Indiana for the last 15 years has held multiple state tournaments in boys and girls basketball with high schools being divided into four classes based on enrollment. Before the 1997-98 school year, Indiana had all high schools compete in a single-class state championship tournament.
Leising, in an interview with The News-Sentinel prior to the start of the legislative session, said she would pursue introducing legislation to put the class basketball issue on the ballot and would even consider trying to make it a statewide referendum. However, the current bill introduced would make the potential 2014 statewide vote only advisory and would not require the IHSAA to adopt a postseason format based on the public question results.
For Leising's bill to get on the Indiana ballot, it will first have to receive a hearing and pass in the Senate Committee on Rules and Legislative Procedure. In addition, it would have to pass both the House and Senate of the Indiana General Assembly during this four-month legislative session, which started earlier this week.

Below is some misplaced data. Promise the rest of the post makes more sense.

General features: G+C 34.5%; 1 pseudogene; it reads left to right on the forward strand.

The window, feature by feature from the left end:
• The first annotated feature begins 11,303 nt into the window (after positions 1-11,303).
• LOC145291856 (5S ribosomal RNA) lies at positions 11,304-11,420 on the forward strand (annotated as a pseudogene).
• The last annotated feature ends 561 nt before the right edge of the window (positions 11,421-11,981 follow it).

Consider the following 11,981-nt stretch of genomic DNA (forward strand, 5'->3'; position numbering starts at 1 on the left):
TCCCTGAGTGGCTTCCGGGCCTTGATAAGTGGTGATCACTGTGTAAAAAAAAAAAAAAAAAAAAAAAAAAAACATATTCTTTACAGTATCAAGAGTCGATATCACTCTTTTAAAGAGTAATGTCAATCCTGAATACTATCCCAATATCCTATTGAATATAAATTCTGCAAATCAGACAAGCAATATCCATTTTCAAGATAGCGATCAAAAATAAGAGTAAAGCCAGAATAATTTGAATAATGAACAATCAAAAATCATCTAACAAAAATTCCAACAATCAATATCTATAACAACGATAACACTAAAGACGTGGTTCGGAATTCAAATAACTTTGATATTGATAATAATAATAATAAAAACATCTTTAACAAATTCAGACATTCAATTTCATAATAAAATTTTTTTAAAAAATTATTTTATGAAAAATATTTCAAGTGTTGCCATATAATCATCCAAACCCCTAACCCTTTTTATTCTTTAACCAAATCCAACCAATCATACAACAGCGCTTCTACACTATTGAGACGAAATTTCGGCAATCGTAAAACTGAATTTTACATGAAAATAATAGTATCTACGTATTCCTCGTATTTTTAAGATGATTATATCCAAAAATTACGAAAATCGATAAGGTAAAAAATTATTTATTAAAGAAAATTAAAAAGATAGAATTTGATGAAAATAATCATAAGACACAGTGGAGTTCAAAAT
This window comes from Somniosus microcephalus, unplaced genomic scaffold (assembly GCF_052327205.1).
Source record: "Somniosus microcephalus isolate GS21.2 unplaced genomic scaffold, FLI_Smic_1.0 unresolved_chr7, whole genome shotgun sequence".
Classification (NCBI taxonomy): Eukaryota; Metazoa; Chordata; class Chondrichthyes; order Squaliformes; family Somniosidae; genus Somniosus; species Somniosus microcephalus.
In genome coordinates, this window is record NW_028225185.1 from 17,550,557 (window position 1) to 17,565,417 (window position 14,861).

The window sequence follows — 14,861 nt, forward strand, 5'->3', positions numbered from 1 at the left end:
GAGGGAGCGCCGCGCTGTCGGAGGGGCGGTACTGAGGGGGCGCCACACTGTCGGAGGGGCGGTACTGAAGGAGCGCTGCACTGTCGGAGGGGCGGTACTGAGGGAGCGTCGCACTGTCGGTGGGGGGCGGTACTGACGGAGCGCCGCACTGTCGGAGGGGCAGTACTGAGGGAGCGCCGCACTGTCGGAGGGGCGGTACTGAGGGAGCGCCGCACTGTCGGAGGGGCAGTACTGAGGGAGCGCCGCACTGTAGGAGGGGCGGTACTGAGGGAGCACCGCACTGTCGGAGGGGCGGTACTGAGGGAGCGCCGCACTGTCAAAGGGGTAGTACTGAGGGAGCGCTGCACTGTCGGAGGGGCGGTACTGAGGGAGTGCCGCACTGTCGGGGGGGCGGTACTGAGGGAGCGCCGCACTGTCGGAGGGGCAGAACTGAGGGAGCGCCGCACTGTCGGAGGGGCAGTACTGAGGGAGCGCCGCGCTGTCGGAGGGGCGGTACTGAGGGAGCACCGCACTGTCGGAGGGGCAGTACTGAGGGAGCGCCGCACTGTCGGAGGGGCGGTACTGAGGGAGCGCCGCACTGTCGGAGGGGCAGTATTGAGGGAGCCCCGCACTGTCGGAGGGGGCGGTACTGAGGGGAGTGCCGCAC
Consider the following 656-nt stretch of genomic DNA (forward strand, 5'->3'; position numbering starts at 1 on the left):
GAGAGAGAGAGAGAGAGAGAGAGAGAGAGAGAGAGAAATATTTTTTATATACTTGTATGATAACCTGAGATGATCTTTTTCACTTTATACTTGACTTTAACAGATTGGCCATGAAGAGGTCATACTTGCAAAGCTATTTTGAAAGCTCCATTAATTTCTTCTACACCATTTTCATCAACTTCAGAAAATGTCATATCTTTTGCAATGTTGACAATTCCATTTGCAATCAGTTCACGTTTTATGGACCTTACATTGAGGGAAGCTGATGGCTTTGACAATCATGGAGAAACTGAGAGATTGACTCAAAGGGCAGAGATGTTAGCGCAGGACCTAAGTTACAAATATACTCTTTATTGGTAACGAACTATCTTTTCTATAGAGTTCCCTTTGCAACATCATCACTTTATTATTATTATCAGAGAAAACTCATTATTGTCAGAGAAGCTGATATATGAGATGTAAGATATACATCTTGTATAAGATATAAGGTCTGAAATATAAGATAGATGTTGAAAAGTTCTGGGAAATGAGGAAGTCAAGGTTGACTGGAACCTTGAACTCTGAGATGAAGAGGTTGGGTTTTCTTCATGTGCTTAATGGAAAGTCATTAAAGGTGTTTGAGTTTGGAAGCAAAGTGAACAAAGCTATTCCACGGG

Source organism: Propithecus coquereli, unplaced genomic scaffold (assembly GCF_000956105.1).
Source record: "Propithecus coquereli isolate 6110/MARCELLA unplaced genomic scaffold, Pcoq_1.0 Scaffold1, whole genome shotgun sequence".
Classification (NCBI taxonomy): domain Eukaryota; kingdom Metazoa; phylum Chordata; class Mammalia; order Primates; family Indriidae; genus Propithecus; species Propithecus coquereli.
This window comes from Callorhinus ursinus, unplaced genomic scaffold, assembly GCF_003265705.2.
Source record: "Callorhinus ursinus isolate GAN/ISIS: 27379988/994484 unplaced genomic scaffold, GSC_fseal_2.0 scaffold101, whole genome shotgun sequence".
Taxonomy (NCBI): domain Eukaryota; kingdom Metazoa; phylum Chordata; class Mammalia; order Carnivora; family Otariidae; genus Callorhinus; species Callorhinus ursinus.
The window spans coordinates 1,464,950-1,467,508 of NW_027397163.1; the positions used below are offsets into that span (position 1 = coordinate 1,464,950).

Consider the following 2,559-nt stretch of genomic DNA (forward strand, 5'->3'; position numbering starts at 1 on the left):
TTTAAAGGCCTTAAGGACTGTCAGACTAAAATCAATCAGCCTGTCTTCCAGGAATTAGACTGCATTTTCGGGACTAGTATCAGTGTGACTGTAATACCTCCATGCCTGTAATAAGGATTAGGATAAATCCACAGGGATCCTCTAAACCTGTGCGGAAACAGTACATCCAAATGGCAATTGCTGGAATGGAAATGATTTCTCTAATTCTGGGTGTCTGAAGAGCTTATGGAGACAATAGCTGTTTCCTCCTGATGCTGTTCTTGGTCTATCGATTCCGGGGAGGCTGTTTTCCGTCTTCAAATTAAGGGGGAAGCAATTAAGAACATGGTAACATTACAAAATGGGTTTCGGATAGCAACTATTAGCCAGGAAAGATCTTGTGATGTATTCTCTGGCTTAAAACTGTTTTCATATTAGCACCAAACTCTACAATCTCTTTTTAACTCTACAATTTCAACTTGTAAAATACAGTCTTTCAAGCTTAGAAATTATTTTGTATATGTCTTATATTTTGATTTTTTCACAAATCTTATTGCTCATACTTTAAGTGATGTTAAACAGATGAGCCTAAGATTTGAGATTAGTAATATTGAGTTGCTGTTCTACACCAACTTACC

This is the second consecutive year that Leising has introduced a bill about the current high school basketball postseason system.
Leising last session introduced Senate Bill 84 that would have ended class basketball, but the bill did not receive a committee hearing or reach the Senate floor for a vote.
That bill, though, did help prompt the IHSAA to conduct town hall meetings last year throughout Indiana to further examine the issue. After these meetings, the IHSAA announced in June that it would not return to the single-class postseason format.
IHSAA commissioner Bobby Cox also told The News-Sentinel during the summer that he would actively lobby against any bill introduced this session that attempted to change the state tournament's structure.
Polls conducted last year showed a slight majority of Hoosiers favored a return to the single-class postseason format.
Fifty-two percent of Hoosiers said they prefer a single-class state championship, according to a 500-person survey conducted by the Wilson Perkins Allen Opinion research group. In addition, straw polls of the combined 514 people who attended the 11 town hall meetings on class basketball last year showed 68.09 percent favored a return to the single-class tournament.